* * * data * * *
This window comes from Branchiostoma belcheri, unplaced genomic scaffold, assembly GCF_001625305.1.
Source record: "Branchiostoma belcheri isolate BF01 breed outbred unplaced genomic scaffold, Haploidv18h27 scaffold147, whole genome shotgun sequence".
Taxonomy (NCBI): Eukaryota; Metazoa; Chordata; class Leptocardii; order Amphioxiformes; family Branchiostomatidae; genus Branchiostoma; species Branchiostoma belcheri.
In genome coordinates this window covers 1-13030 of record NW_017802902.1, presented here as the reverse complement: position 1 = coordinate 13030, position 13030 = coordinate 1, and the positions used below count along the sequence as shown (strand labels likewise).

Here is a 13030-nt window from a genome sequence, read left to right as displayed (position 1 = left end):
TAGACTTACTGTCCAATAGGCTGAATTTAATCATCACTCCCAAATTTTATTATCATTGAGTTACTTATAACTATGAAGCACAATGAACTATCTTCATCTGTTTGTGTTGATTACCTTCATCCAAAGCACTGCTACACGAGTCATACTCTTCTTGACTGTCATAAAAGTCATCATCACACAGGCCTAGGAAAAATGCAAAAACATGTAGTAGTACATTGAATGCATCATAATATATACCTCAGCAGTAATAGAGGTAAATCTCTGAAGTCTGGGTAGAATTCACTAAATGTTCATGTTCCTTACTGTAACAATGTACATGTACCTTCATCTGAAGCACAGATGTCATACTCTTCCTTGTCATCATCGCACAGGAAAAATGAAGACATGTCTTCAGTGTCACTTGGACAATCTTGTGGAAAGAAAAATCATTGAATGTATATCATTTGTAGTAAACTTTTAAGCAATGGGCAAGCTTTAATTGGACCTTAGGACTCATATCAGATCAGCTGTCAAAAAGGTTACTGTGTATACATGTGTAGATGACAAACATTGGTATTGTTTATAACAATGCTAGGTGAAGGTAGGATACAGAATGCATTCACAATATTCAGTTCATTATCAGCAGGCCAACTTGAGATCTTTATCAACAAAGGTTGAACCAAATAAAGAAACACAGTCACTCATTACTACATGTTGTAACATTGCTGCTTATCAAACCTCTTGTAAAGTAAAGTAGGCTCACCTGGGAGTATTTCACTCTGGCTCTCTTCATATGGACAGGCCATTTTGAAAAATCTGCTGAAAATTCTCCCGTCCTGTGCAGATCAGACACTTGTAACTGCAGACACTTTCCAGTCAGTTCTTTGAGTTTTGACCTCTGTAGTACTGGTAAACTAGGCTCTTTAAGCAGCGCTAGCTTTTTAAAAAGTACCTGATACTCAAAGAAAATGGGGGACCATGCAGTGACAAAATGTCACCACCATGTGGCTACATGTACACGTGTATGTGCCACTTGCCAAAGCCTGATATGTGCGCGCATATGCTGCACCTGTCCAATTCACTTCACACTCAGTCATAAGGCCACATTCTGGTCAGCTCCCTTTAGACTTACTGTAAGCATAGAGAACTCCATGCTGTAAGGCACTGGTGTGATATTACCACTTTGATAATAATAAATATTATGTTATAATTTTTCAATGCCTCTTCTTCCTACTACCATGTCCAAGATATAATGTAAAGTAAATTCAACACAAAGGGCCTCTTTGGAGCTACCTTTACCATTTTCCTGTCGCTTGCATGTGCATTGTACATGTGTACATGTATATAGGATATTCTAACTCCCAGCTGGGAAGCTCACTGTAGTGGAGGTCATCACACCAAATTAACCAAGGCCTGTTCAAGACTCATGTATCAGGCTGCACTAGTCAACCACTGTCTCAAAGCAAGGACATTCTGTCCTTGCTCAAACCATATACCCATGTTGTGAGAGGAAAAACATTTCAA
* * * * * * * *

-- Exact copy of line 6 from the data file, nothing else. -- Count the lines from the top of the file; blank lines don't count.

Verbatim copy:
TAGACTTACTGTCCAATAGGCTGAATTTAATCATCACTCCCAAATTTTATTATCATTGAGTTACTTATAACTATGAAGCACAATGAACTATCTTCATCTGTTTGTGTTGATTACCTTCATCCAAAGCACTGCTACACGAGTCATACTCTTCTTGACTGTCATAAAAGTCATCATCACACAGGCCTAGGAAAAATGCAAAAACATGTAGTAGTACATTGAATGCATCATAATATATACCTCAGCAGTAATAGAGGTAAATCTCTGAAGTCTGGGTAGAATTCACTAAATGTTCATGTTCCTTACTGTAACAATGTACATGTACCTTCATCTGAAGCACAGATGTCATACTCTTCCTTGTCATCATCGCACAGGAAAAATGAAGACATGTCTTCAGTGTCACTTGGACAATCTTGTGGAAAGAAAAATCATTGAATGTATATCATTTGTAGTAAACTTTTAAGCAATGGGCAAGCTTTAATTGGACCTTAGGACTCATATCAGATCAGCTGTCAAAAAGGTTACTGTGTATACATGTGTAGATGACAAACATTGGTATTGTTTATAACAATGCTAGGTGAAGGTAGGATACAGAATGCATTCACAATATTCAGTTCATTATCAGCAGGCCAACTTGAGATCTTTATCAACAAAGGTTGAACCAAATAAAGAAACACAGTCACTCATTACTACATGTTGTAACATTGCTGCTTATCAAACCTCTTGTAAAGTAAAGTAGGCTCACCTGGGAGTATTTCACTCTGGCTCTCTTCATATGGACAGGCCATTTTGAAAAATCTGCTGAAAATTCTCCCGTCCTGTGCAGATCAGACACTTGTAACTGCAGACACTTTCCAGTCAGTTCTTTGAGTTTTGACCTCTGTAGTACTGGTAAACTAGGCTCTTTAAGCAGCGCTAGCTTTTTAAAAAGTACCTGATACTCAAAGAAAATGGGGGACCATGCAGTGACAAAATGTCACCACCATGTGGCTACATGTACACGTGTATGTGCCACTTGCCAAAGCCTGATATGTGCGCGCATATGCTGCACCTGTCCAATTCACTTCACACTCAGTCATAAGGCCACATTCTGGTCAGCTCCCTTTAGACTTACTGTAAGCATAGAGAACTCCATGCTGTAAGGCACTGGTGTGATATTACCACTTTGATAATAATAAATATTATGTTATAATTTTTCAATGCCTCTTCTTCCTACTACCATGTCCAAGATATAATGTAAAGTAAATTCAACACAAAGGGCCTCTTTGGAGCTACCTTTACCATTTTCCTGTCGCTTGCATGTGCATTGTACATGTGTACATGTATATAGGATATTCTAACTCCCAGCTGGGAAGCTCACTGTAGTGGAGGTCATCACACCAAATTAACCAAGGCCTGTTCAAGACTCATGTATCAGGCTGCACTAGTCAACCACTGTCTCAAAGCAAGGACATTCTGTCCTTGCTCAAACCATATACCCATGTTGTGAGAGGAAAAACATTTCAA